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I have the same feeling with respect to having to haul my boat each fall and waiting the 6 months before it is lifted in. This year was no exception as I hauled my boat two weeks ago and the weather has been excellent this fall so far. I also feel relieved as well that I can take a break and do some work around the house. My wife was talking to some of the other ladies in our club and they have the same problem getting us guys to work on something other than the boat. The only time they seem to get any work from us is from the end of October to February. Being involved with the activities of the club over the winter months, reading lots of sailing magazines, going on this site helps a lot. One of my daughters made an observation about lift out time in which she never saw so many depressed faces on the men who have sailboats, together in one place before. She thought it was hilarious. Oh, Oh, I am already getting the itch to put her back in the water, it is going to be a long winter.
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Old 10-19-2006
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I had the contradictory feelings mstern described sometimes when we lived on land and the boat was 4 hours drive away. Just the stress of packing, being on the road, and then arriving at a place where (however lovely) the "stuff" was accumulating that you knew you'd have to face late Sunday evening.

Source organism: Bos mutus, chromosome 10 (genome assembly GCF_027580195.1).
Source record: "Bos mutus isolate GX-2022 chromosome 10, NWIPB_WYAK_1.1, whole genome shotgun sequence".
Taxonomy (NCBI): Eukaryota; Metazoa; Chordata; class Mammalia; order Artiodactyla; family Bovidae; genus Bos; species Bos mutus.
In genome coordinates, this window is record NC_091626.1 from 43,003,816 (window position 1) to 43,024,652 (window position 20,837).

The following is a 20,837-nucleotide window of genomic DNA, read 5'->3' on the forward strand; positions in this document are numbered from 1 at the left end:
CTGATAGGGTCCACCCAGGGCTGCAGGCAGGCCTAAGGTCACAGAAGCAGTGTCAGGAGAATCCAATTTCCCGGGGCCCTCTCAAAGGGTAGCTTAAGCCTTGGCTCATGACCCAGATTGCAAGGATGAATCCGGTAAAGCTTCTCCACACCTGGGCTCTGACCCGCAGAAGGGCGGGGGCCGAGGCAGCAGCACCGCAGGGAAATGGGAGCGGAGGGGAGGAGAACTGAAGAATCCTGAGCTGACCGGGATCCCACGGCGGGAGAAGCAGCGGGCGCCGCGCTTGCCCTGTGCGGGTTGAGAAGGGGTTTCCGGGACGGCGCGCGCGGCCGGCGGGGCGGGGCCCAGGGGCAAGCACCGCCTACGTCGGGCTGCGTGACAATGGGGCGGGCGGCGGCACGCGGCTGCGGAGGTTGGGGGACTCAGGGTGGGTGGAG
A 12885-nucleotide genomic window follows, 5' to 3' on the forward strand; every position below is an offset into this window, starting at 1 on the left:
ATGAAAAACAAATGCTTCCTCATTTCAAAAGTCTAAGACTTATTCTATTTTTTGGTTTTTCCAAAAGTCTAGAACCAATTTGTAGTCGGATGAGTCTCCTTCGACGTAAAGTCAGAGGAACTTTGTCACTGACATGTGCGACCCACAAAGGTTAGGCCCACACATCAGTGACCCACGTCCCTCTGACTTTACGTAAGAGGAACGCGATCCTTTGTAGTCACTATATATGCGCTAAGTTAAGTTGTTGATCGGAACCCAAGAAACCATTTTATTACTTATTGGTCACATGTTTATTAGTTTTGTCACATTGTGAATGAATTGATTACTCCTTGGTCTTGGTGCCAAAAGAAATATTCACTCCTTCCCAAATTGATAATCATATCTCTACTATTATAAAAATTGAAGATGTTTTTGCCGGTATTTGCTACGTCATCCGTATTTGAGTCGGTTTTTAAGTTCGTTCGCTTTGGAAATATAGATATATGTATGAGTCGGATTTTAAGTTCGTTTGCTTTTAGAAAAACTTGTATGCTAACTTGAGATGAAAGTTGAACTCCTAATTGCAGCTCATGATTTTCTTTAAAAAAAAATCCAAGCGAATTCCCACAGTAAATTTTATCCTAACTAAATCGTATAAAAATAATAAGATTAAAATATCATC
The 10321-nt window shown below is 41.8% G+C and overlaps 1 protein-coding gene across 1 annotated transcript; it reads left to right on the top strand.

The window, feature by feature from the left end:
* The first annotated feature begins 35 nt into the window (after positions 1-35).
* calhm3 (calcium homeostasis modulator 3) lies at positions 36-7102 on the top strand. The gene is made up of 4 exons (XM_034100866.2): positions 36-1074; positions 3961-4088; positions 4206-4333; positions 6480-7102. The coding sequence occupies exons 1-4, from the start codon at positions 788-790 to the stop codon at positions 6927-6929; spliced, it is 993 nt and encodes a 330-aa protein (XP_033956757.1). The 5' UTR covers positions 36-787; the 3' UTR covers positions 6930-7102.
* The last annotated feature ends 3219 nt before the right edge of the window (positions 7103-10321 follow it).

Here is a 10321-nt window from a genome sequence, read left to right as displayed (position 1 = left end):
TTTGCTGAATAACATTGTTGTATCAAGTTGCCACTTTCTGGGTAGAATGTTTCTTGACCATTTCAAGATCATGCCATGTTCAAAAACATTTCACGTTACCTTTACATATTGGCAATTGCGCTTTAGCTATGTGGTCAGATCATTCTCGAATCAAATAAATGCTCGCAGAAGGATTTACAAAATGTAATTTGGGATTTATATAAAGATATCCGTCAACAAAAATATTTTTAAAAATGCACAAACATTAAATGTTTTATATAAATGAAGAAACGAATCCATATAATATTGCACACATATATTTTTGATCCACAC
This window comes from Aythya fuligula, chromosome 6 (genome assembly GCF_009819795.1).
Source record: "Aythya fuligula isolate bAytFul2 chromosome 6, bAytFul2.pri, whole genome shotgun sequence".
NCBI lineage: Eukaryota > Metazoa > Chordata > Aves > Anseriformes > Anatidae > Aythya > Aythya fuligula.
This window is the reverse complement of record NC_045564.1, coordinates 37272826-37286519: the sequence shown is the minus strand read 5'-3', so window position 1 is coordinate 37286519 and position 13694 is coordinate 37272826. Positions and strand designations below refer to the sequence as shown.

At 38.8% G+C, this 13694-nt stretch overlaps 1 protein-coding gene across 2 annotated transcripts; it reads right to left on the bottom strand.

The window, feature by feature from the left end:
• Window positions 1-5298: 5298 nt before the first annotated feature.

All those weirdly relieved feelings all went away when we moved aboard and no longer maintained two "homes." Now life on the boat, as a fulltime liveaboard underway, on the hook, or in the slip, is just lovely.
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Old 10-19-2006
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Seems a bit odd this year, having moved aboard. Spent most of the "sailing season" working on the boat, and will be heading out, about the time I would be hauling out instead. It's great knowing I'll be out cruising this winter instead of going through withdrawals. Plus, I won't be living on yachtworld all winter looking for a boat! So here's to an easy winter, early spring and a great season for all you "Northern" sailors.

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Old 10-19-2006
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Thanks John,

After over 20 years of Alaskan winters, you've earned it.

May you have fair winds and calm seas throughout your southern sailing journeys.
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Old 10-20-2006
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mstern,

I have the exact feelings. It's this time of year the honey do list is bulging at the seams and my wife who loves to sail is ready to put her away and work on the house, leaves, and all the other @##$$$$ (is that spelled correctly?). My only saving grace is our boat with VIP in St. Thomas. I have comfort in knowing that in 9 weeks I'll have two more weeks of sailing. We're even going to try again in Feb. :-)) Then it's memories and dreams of next season. Winter is do dam long. (sorry)
John
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Old 10-20-2006
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Quote:
Originally Posted by mstern
Does anyone else out there have these feelings of relief, or am I the only traitor?
Our problem is that we only get a couple of months reprieve. December rolls around and we switch to... snowmobiling! It's been pretty bad (as in very little snow) the last couple of years though so we have actually had a lot of free time.